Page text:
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Amazon opens third London Amazon Fresh store, in White City

Amazon opens third London Amazon Fresh store, in White City
19 Apr 2021

Amazon has opened an Amazon Fresh location in White City, London.
It’s the third such convenience store to feature Just Walk Out Shopping tech in the UK, which was pioneered at the Amazon Go offering in the States.

The other two are in Ealing and Wembley Park.

Shoppers use the Amazon app to enter (no Prime membership required) and buy items, bagging them as they go.

At the end, they don’t need to stand in queue or check out. They are automatically billed as they leave.

The White City store will offer the private food brand, ‘by Amazon’, Customers will also find a range of hot food throughout the day and on-the-go meals for breakfast, lunch and dinner.

The 2,500 square feet location can be found at Unit 1.1A, Fountain Park Way, W12 7NP. It will be open from 7:00 am to 11:00 pm, seven days a week.

Amazon said in a press release that it planned further openings in the greater London area, although it did not reveal exact numbers or locations.

“An online shop that guarantees 100% customer data capture”
Amazon Fresh isn’t a physical store, it’s an online shop, according to Jonathan Haywood, Head of Operating Model Redesign, Loyalty & CRM at Holland & Barrett.

In a LinkedIn post, Haywood notes that Amazon Fresh is doing a good job at disrupting some of the classic problems retailers face, including customer identity.

“For pureplay retailers, identifying customers is pretty easy. Cookie data stored from browsing and mandatory passing of data when a customer places an order (you always give your name, address, email), allows pureplays to get a good feeling for the simplest of customer metrics like frequency of shop, retention and conversion,” he writes.

Bricks and mortar retailers, however, do not have this luxury and so revert to the common options for “capturing customers”: footfall counters, loyalty cards, e-receipts, beacons, app check-in, linking bank/payment card data, using third party loyalty schemes etc.

“None of which get you to full data coverage, all of which cause some level of friction for a customer and create more left field data sources to cram into a customer master dataset or single customer view, creating complexity for architecture and governance,” Haywood says.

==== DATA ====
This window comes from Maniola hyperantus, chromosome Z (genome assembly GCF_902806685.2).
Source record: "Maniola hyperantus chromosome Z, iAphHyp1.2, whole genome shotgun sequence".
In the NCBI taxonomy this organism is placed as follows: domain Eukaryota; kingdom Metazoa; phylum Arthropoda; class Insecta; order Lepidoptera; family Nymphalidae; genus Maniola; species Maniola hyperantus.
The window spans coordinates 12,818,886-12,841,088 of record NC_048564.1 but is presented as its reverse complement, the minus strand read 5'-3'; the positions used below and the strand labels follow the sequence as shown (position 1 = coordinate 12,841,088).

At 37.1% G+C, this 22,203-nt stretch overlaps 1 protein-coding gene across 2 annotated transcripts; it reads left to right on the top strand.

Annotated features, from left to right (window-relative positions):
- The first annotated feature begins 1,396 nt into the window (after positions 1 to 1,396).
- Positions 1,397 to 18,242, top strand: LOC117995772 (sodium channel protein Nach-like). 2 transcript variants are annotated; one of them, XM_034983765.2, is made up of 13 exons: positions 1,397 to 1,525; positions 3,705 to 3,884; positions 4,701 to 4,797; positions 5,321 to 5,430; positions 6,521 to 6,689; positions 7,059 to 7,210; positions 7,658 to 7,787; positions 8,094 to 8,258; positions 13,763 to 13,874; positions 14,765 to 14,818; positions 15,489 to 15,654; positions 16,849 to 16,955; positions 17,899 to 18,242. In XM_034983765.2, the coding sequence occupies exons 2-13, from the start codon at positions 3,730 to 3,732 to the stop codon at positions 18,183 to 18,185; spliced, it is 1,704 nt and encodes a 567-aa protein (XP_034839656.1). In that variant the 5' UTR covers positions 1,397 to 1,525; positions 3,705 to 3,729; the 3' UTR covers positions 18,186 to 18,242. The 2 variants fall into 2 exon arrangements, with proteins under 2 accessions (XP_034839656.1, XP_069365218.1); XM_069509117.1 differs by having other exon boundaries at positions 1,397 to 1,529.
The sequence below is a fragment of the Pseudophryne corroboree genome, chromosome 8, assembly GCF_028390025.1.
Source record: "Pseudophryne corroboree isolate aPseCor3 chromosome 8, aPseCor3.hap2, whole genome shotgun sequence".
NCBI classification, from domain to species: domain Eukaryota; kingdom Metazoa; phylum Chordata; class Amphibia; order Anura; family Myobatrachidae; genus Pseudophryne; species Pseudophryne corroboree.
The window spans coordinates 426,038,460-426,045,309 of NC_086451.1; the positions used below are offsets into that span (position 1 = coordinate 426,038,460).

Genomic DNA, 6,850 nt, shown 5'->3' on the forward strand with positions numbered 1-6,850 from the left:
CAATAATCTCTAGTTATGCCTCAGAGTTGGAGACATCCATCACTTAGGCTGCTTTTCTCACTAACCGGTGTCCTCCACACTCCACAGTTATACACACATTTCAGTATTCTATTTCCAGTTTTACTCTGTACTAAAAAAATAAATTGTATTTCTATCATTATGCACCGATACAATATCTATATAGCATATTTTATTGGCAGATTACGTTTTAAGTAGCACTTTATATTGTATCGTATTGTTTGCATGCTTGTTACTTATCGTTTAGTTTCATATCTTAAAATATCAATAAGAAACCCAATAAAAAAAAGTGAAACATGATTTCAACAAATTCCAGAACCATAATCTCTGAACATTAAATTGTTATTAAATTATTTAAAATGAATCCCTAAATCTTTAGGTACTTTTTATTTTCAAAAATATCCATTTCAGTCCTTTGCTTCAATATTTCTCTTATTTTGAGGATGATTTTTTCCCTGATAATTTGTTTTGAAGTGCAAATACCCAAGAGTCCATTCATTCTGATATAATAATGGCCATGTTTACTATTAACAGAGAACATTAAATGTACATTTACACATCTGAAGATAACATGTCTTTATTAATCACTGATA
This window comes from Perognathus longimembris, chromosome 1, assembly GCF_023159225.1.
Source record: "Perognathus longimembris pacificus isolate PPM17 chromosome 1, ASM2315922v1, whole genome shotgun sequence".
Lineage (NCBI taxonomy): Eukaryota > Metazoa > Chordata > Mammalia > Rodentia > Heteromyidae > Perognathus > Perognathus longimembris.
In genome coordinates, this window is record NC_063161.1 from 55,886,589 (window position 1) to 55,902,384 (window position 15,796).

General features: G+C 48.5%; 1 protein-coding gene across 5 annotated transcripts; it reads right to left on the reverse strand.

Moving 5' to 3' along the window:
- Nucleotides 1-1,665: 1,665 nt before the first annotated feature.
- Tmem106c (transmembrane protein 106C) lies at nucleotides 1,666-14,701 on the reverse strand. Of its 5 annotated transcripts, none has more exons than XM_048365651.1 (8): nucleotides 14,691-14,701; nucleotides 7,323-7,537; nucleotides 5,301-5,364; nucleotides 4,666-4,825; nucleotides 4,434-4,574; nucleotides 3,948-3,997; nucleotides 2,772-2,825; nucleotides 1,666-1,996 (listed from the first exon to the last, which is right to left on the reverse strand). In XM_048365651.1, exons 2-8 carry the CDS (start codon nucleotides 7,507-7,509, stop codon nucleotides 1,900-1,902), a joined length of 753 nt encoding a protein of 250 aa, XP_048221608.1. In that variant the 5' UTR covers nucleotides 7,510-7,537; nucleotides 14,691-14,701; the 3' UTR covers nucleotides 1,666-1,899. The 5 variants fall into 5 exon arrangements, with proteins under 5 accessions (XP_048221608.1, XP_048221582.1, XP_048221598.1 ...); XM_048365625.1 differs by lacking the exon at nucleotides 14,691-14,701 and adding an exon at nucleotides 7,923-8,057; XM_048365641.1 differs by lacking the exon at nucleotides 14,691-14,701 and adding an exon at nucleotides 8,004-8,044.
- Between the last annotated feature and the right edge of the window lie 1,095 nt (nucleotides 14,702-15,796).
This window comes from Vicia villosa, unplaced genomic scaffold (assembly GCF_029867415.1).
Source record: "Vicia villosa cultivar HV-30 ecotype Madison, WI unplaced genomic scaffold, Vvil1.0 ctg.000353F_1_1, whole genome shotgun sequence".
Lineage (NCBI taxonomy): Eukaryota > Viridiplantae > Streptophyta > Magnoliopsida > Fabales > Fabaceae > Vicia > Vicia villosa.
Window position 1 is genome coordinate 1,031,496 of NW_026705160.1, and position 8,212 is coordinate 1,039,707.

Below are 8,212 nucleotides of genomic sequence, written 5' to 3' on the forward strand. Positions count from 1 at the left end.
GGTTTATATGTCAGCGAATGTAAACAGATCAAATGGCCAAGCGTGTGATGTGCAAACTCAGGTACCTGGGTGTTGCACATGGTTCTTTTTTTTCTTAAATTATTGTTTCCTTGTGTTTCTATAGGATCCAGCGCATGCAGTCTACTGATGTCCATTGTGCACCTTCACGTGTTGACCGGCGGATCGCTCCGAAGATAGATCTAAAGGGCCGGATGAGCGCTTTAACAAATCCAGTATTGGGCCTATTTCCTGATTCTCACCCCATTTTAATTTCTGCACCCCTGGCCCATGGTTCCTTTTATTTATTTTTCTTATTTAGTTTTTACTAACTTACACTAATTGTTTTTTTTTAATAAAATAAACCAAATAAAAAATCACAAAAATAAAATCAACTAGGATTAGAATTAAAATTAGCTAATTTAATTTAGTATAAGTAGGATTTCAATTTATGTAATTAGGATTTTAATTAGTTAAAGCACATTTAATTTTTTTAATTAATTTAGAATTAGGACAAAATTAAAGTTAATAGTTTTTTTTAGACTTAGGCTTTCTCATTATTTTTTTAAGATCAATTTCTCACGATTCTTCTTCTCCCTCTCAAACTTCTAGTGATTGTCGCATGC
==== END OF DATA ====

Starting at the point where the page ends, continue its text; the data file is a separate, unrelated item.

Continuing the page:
“Of course, all of these options allow a brand to offer more propositions to customers, but if we were really honest with ourselves, data capture is king and high participation rates is the key metric for healthy data capture techniques.”

Amazon, therefore, has created a bricks and mortar proposition that looks and acts like a shop, with some differential customer propositions that draw people to it (no queuing etc).

But underneath all that, it’s an online shop that guarantees 100% customer data capture. “I can’t think of another bricks and mortar store where you’re not allowed to enter unless you’ve downloaded the app, filled out your personal details and synced your bank details.”

Haywood adds: “Bravo Amazon, in a single flick of the wand you’ve resolved physical store customer data capture. Some might argue that “not everyone will want to download the app”. Amazon will argue that not everyone wants a loyalty card or an e-receipt.”

He says that, over the next few months at the Amazon Fresh London outlets, we will see a rapid rotation of inventory, not only predicated on top sellers, but on repeat rate, basket expansion and anchor/destination SKUs for some of the smaller customer cohorts.

“What’s really exciting is the camera data they can harness. Suddenly they’ve got physical browsing and conversion rate data at individual customer and product level in store,” Haywood comments.

“It is in all aspects of data, an online shop, with all of the additional data facets only online can give, (if only they knew the shop the customer last came from).”

He concludes: “Commentators/critics were initially wondering whether the Amazon Go concept was a gimmick.”

“I think everyone agrees this is here to stay and I would completely agree, but not because of the operational savings for checkout staff or perceived queue time benefits for customers. It’ll be the data Amazon are after.”

“We all know that companies do best when they stick to what they know, focus on their core offering and don’t branch out too far. I’d argue that through data, Amazon are doing just that.”

Source: RTIH